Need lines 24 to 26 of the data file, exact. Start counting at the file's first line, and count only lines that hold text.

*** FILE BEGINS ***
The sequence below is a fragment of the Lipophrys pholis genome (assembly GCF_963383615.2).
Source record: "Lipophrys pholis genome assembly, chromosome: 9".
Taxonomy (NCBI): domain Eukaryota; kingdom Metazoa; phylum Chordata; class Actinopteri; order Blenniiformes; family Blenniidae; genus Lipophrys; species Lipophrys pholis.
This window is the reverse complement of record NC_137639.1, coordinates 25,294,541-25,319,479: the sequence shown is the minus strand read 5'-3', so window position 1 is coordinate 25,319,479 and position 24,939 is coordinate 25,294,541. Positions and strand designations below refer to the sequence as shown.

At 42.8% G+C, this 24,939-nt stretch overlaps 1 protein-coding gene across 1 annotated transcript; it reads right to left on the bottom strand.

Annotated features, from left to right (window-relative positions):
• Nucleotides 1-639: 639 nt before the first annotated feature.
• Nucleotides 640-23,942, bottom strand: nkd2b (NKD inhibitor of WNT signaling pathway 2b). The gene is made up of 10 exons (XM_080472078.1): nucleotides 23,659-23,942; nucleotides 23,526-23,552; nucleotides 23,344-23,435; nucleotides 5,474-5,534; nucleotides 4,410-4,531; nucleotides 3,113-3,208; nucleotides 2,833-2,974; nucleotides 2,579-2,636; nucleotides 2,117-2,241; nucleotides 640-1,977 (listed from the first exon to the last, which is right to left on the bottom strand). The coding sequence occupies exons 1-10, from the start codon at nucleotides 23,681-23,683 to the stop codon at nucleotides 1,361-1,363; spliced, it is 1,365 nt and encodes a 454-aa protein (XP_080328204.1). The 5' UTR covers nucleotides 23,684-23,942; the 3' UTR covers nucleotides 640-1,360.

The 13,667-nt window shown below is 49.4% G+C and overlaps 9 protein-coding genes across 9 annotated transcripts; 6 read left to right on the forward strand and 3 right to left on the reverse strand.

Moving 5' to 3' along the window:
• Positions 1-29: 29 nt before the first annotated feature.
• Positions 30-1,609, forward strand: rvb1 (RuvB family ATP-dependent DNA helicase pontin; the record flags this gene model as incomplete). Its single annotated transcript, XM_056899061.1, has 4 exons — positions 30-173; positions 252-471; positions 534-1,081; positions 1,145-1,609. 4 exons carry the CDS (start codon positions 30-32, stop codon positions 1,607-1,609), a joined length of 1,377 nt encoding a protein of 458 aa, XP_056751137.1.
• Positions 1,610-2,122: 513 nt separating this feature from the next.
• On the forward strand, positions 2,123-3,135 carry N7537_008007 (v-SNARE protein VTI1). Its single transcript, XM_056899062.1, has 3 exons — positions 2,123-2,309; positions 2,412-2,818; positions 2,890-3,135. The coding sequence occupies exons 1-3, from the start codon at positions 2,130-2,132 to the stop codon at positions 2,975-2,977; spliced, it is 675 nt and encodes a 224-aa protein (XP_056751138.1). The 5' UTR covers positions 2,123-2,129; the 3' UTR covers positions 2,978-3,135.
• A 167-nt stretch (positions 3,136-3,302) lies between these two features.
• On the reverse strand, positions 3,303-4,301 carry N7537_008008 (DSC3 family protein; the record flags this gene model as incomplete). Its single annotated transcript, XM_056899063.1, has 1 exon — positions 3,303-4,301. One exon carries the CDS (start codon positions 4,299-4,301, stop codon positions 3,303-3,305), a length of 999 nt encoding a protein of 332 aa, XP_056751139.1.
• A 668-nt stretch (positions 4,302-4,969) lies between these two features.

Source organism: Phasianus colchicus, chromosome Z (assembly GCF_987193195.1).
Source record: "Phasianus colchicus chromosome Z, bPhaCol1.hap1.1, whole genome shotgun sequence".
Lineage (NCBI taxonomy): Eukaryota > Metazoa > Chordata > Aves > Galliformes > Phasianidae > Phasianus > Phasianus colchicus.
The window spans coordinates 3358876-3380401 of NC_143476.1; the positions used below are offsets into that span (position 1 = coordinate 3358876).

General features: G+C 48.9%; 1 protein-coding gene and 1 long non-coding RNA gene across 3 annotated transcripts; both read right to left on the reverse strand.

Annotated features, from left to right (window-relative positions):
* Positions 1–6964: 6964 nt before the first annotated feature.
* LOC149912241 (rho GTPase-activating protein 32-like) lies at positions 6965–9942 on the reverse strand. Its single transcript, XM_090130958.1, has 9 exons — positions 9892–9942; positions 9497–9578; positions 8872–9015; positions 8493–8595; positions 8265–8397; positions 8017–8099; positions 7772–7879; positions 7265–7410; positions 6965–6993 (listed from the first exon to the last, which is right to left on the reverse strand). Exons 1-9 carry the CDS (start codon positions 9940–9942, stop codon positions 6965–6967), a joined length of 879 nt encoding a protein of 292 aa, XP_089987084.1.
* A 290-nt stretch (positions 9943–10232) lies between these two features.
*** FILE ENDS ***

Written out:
* Positions 1–6964: 6964 nt before the first annotated feature.
* LOC149912241 (rho GTPase-activating protein 32-like) lies at positions 6965–9942 on the reverse strand. Its single transcript, XM_090130958.1, has 9 exons — positions 9892–9942; positions 9497–9578; positions 8872–9015; positions 8493–8595; positions 8265–8397; positions 8017–8099; positions 7772–7879; positions 7265–7410; positions 6965–6993 (listed from the first exon to the last, which is right to left on the reverse strand). Exons 1-9 carry the CDS (start codon positions 9940–9942, stop codon positions 6965–6967), a joined length of 879 nt encoding a protein of 292 aa, XP_089987084.1.
* A 290-nt stretch (positions 9943–10232) lies between these two features.